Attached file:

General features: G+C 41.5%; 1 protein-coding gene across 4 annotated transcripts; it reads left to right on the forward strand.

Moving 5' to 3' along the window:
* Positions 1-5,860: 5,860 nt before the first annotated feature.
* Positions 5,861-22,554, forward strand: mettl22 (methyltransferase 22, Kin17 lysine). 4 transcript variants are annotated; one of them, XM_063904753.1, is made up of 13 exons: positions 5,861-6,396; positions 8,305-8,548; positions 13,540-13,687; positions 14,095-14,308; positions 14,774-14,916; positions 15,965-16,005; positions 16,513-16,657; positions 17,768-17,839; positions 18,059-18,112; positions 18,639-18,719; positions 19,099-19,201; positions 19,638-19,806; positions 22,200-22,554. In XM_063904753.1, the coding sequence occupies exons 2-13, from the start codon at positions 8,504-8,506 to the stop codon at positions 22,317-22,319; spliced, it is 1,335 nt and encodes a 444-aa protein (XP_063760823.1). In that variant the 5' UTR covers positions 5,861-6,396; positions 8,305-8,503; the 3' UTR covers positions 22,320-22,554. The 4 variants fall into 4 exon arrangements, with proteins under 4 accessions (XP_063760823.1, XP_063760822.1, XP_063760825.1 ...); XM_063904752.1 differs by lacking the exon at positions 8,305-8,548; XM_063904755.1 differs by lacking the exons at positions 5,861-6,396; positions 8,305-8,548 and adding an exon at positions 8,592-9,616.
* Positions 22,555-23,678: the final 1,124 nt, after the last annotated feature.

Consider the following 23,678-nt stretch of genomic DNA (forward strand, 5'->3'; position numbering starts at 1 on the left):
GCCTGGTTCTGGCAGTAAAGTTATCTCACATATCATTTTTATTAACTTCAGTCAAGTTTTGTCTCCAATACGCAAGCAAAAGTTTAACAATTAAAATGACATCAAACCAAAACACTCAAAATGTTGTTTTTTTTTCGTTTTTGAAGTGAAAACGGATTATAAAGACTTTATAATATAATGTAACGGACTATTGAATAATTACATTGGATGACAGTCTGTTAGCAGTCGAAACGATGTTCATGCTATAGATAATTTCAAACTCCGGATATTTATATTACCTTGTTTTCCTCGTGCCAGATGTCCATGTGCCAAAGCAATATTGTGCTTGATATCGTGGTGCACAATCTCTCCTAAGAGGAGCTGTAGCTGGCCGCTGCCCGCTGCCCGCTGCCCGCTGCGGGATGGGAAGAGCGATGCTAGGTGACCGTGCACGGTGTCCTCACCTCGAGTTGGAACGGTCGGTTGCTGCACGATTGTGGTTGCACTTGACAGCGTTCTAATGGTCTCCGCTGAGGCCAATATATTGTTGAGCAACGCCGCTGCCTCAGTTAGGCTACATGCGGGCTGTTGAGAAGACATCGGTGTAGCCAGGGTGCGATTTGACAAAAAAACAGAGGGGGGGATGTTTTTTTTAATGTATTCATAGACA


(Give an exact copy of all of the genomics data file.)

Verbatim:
General features: G+C 41.5%; 1 protein-coding gene across 4 annotated transcripts; it reads left to right on the forward strand.

Moving 5' to 3' along the window:
* Positions 1-5,860: 5,860 nt before the first annotated feature.
* Positions 5,861-22,554, forward strand: mettl22 (methyltransferase 22, Kin17 lysine). 4 transcript variants are annotated; one of them, XM_063904753.1, is made up of 13 exons: positions 5,861-6,396; positions 8,305-8,548; positions 13,540-13,687; positions 14,095-14,308; positions 14,774-14,916; positions 15,965-16,005; positions 16,513-16,657; positions 17,768-17,839; positions 18,059-18,112; positions 18,639-18,719; positions 19,099-19,201; positions 19,638-19,806; positions 22,200-22,554. In XM_063904753.1, the coding sequence occupies exons 2-13, from the start codon at positions 8,504-8,506 to the stop codon at positions 22,317-22,319; spliced, it is 1,335 nt and encodes a 444-aa protein (XP_063760823.1). In that variant the 5' UTR covers positions 5,861-6,396; positions 8,305-8,503; the 3' UTR covers positions 22,320-22,554. The 4 variants fall into 4 exon arrangements, with proteins under 4 accessions (XP_063760823.1, XP_063760822.1, XP_063760825.1 ...); XM_063904752.1 differs by lacking the exon at positions 8,305-8,548; XM_063904755.1 differs by lacking the exons at positions 5,861-6,396; positions 8,305-8,548 and adding an exon at positions 8,592-9,616.
* Positions 22,555-23,678: the final 1,124 nt, after the last annotated feature.

Consider the following 23,678-nt stretch of genomic DNA (forward strand, 5'->3'; position numbering starts at 1 on the left):
GCCTGGTTCTGGCAGTAAAGTTATCTCACATATCATTTTTATTAACTTCAGTCAAGTTTTGTCTCCAATACGCAAGCAAAAGTTTAACAATTAAAATGACATCAAACCAAAACACTCAAAATGTTGTTTTTTTTTCGTTTTTGAAGTGAAAACGGATTATAAAGACTTTATAATATAATGTAACGGACTATTGAATAATTACATTGGATGACAGTCTGTTAGCAGTCGAAACGATGTTCATGCTATAGATAATTTCAAACTCCGGATATTTATATTACCTTGTTTTCCTCGTGCCAGATGTCCATGTGCCAAAGCAATATTGTGCTTGATATCGTGGTGCACAATCTCTCCTAAGAGGAGCTGTAGCTGGCCGCTGCCCGCTGCCCGCTGCCCGCTGCGGGATGGGAAGAGCGATGCTAGGTGACCGTGCACGGTGTCCTCACCTCGAGTTGGAACGGTCGGTTGCTGCACGATTGTGGTTGCACTTGACAGCGTTCTAATGGTCTCCGCTGAGGCCAATATATTGTTGAGCAACGCCGCTGCCTCAGTTAGGCTACATGCGGGCTGTTGAGAAGACATCGGTGTAGCCAGGGTGCGATTTGACAAAAAAACAGAGGGGGGGATGTTTTTTTTAATGTATTCATAGACA